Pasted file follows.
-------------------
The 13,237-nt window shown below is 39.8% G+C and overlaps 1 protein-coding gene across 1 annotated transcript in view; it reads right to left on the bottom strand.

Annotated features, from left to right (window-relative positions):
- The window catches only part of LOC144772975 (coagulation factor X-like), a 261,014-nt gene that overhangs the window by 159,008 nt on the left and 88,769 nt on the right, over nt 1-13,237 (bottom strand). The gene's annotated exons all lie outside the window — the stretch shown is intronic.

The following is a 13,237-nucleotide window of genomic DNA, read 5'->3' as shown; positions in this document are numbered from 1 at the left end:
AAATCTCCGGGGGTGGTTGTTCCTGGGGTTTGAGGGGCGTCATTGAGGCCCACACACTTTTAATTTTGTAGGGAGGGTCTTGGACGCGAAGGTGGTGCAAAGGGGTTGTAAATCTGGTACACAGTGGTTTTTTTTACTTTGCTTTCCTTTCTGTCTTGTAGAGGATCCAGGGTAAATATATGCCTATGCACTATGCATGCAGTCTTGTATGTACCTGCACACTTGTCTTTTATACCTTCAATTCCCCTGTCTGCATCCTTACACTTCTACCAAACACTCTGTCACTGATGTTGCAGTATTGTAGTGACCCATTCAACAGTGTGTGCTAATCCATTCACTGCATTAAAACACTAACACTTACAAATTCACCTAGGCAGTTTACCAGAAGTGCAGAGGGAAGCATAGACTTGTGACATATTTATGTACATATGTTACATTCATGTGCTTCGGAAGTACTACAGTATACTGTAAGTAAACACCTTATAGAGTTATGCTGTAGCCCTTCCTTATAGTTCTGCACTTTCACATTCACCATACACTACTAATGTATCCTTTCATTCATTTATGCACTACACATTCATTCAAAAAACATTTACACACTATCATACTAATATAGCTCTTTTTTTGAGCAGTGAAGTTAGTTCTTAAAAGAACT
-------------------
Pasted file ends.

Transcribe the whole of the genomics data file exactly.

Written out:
The 13,237-nt window shown below is 39.8% G+C and overlaps 1 protein-coding gene across 1 annotated transcript in view; it reads right to left on the bottom strand.

Annotated features, from left to right (window-relative positions):
- The window catches only part of LOC144772975 (coagulation factor X-like), a 261,014-nt gene that overhangs the window by 159,008 nt on the left and 88,769 nt on the right, over nt 1-13,237 (bottom strand). The gene's annotated exons all lie outside the window — the stretch shown is intronic.

The following is a 13,237-nucleotide window of genomic DNA, read 5'->3' as shown; positions in this document are numbered from 1 at the left end:
AAATCTCCGGGGGTGGTTGTTCCTGGGGTTTGAGGGGCGTCATTGAGGCCCACACACTTTTAATTTTGTAGGGAGGGTCTTGGACGCGAAGGTGGTGCAAAGGGGTTGTAAATCTGGTACACAGTGGTTTTTTTTACTTTGCTTTCCTTTCTGTCTTGTAGAGGATCCAGGGTAAATATATGCCTATGCACTATGCATGCAGTCTTGTATGTACCTGCACACTTGTCTTTTATACCTTCAATTCCCCTGTCTGCATCCTTACACTTCTACCAAACACTCTGTCACTGATGTTGCAGTATTGTAGTGACCCATTCAACAGTGTGTGCTAATCCATTCACTGCATTAAAACACTAACACTTACAAATTCACCTAGGCAGTTTACCAGAAGTGCAGAGGGAAGCATAGACTTGTGACATATTTATGTACATATGTTACATTCATGTGCTTCGGAAGTACTACAGTATACTGTAAGTAAACACCTTATAGAGTTATGCTGTAGCCCTTCCTTATAGTTCTGCACTTTCACATTCACCATACACTACTAATGTATCCTTTCATTCATTTATGCACTACACATTCATTCAAAAAACATTTACACACTATCATACTAATATAGCTCTTTTTTTGAGCAGTGAAGTTAGTTCTTAAAAGAACT